Twenty-two years later, Steve has turned into someone quite different. Unemployed and addicted to opioids, he uses money and their two children to emotionally blackmail Kirsten. What’s more, he’s been having an affair with their real estate agent, who is also her close friend. So she divorces him—but after their divorce is finalized, Steve is diagnosed with colon cancer and dies within a year, leaving Kirsten with $1.5 million in debts she knew nothing about. It’s then that she finally understands: The man she’d married was a needy, addictive person who came wrapped in a shiny package.
God? I can’t feel him, touch him, see him, or hear him, so how can he be, and what could he ever want with me?” Illegitimate, poor, bi-racial in 1960s America – searching for an identity and unconditional love. As she recalls a childhood trauma and hair straightening “torture” sessions, we feel her heartache, pain, and sense of not being good enough. A critical choice leads her down a path of self-destruction as she denies her authentic self in search of wealth and worthiness. Fleeing to Australia, suffering a dysfunctional marriage, battling with alcohol, drugs, sugar, and relationships with all the wrong men, it’s a chance meeting with a long lost friend that is her saving grace. His belief in her music and God’s purpose for her life leads her on a path to salvation, devastating loss, and ultimately, Perfect Love.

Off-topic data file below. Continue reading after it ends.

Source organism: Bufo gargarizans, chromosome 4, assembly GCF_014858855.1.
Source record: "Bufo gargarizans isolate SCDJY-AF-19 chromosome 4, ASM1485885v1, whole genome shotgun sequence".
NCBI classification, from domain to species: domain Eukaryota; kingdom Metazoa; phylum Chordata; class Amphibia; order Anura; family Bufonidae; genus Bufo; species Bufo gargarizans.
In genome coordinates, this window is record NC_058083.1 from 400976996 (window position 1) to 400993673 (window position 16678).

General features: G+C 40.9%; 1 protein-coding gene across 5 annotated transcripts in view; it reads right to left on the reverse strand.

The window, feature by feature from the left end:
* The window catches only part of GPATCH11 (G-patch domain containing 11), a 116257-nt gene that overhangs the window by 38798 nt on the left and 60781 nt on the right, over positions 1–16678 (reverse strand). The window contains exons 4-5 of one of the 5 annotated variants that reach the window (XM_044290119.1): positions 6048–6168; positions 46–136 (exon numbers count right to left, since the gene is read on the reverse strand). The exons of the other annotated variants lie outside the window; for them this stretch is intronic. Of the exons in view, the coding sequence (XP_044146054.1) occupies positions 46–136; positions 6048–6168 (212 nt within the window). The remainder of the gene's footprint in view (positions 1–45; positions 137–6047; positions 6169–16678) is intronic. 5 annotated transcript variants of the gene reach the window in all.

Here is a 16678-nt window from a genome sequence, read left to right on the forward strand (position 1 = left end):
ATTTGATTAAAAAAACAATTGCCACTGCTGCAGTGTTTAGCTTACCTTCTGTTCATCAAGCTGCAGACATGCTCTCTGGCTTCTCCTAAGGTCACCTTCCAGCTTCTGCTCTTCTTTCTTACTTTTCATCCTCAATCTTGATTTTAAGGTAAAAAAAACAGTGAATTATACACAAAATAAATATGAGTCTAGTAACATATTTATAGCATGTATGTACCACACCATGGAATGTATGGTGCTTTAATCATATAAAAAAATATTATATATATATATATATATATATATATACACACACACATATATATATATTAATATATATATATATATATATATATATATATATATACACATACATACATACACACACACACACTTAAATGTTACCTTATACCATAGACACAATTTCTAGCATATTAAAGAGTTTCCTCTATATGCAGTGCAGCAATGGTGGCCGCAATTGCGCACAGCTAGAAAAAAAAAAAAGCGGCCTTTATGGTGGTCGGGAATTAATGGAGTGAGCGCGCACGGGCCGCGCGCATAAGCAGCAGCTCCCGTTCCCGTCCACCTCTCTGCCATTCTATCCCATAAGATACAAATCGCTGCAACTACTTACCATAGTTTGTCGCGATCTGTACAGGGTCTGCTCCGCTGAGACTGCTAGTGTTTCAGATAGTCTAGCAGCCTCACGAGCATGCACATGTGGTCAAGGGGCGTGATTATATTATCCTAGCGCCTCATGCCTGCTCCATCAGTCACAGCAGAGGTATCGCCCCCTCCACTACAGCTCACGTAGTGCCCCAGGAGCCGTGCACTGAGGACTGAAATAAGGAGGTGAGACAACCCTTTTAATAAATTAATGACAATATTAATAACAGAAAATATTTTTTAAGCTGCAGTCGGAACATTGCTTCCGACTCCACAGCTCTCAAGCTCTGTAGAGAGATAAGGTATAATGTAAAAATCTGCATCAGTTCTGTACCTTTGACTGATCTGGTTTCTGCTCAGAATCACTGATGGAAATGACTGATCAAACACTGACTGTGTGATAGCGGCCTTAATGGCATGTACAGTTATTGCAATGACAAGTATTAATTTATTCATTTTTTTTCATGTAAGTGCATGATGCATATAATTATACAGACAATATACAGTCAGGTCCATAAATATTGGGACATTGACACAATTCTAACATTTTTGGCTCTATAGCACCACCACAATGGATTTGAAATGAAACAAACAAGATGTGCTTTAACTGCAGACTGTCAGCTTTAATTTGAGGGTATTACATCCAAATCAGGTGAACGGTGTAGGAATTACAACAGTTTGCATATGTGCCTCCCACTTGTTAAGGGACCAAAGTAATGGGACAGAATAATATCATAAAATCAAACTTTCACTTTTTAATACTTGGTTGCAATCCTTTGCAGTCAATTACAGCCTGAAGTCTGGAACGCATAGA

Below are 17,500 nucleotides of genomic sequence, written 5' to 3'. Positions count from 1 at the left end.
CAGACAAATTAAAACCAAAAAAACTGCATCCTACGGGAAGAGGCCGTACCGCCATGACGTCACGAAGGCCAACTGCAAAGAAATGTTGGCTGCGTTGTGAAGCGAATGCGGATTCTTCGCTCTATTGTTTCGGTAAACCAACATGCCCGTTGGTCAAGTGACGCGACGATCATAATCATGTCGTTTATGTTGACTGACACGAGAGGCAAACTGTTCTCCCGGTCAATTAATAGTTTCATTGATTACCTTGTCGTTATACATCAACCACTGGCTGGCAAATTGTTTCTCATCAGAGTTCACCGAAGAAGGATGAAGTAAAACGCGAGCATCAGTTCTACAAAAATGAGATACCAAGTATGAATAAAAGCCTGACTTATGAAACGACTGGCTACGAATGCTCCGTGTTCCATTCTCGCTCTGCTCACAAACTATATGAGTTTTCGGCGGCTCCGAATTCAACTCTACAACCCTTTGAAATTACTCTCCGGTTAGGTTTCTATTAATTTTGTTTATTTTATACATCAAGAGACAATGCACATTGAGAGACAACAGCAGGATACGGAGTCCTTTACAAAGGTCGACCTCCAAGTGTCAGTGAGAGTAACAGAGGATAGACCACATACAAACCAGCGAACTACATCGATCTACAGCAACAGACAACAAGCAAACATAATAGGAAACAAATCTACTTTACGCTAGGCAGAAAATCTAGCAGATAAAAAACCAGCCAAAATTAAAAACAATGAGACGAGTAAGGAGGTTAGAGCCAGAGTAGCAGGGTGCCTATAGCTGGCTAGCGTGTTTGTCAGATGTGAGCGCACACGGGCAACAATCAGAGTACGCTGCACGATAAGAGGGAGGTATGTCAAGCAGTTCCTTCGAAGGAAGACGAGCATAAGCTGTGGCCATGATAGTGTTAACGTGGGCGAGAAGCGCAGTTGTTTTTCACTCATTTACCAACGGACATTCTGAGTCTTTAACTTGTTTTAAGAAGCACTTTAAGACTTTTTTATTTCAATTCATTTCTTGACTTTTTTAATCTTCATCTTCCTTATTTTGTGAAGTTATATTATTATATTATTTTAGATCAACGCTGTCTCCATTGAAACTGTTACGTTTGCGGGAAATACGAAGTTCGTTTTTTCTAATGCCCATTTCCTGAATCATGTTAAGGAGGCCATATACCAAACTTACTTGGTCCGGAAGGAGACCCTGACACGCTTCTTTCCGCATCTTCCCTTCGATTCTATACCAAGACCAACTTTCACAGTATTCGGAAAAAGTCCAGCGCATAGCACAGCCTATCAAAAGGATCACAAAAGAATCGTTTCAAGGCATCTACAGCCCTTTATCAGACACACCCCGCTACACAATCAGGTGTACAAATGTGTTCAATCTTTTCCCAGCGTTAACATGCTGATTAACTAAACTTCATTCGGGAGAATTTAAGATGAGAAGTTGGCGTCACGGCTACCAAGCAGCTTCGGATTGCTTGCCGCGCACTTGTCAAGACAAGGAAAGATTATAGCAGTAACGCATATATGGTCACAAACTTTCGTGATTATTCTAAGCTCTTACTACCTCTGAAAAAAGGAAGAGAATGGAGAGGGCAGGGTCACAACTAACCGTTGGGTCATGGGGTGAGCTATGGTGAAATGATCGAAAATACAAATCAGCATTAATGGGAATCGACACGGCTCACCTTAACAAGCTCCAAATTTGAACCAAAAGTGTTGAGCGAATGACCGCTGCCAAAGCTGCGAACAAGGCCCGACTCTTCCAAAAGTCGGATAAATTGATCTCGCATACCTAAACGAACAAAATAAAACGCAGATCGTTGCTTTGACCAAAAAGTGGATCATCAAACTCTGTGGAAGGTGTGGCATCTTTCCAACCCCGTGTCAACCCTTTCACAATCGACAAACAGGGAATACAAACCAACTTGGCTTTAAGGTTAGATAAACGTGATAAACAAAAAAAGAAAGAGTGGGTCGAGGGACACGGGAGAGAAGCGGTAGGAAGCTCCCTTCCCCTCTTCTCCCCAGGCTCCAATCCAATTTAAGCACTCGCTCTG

2021 AML Creative Nonfiction Winner 2021 International Book Awards Finalist 2021 Author Elite Finalist
What happens when an ambitious girl grows up to be a mother?
Maleah thinks being a stay-at-home mom makes her inferior to women with paying jobs. Plagued with unrelenting thoughts of inadequacy, she struggles to heal from postpartum depression without medication. Her search to save her body, her marriage, and her family leads to an unexpected revelation.
Lies of the Magpie sweeps readers into the heart and mind of an accomplishment-driven woman who worries that being a mother isn’t enough. Flowing with humor, witty observation, and sensitivity, the narrative escorts readers to a surprising epiphany of the liberating and healing power of motherhood.
In 1999, a 49-year-old woman tended her garden outside of the Chicago suburban home she shared with her husband, daughter and pet dogs. Extended family lived close by. She had a job that she loved. Life didn’t get any better than this. One phone call changed everything.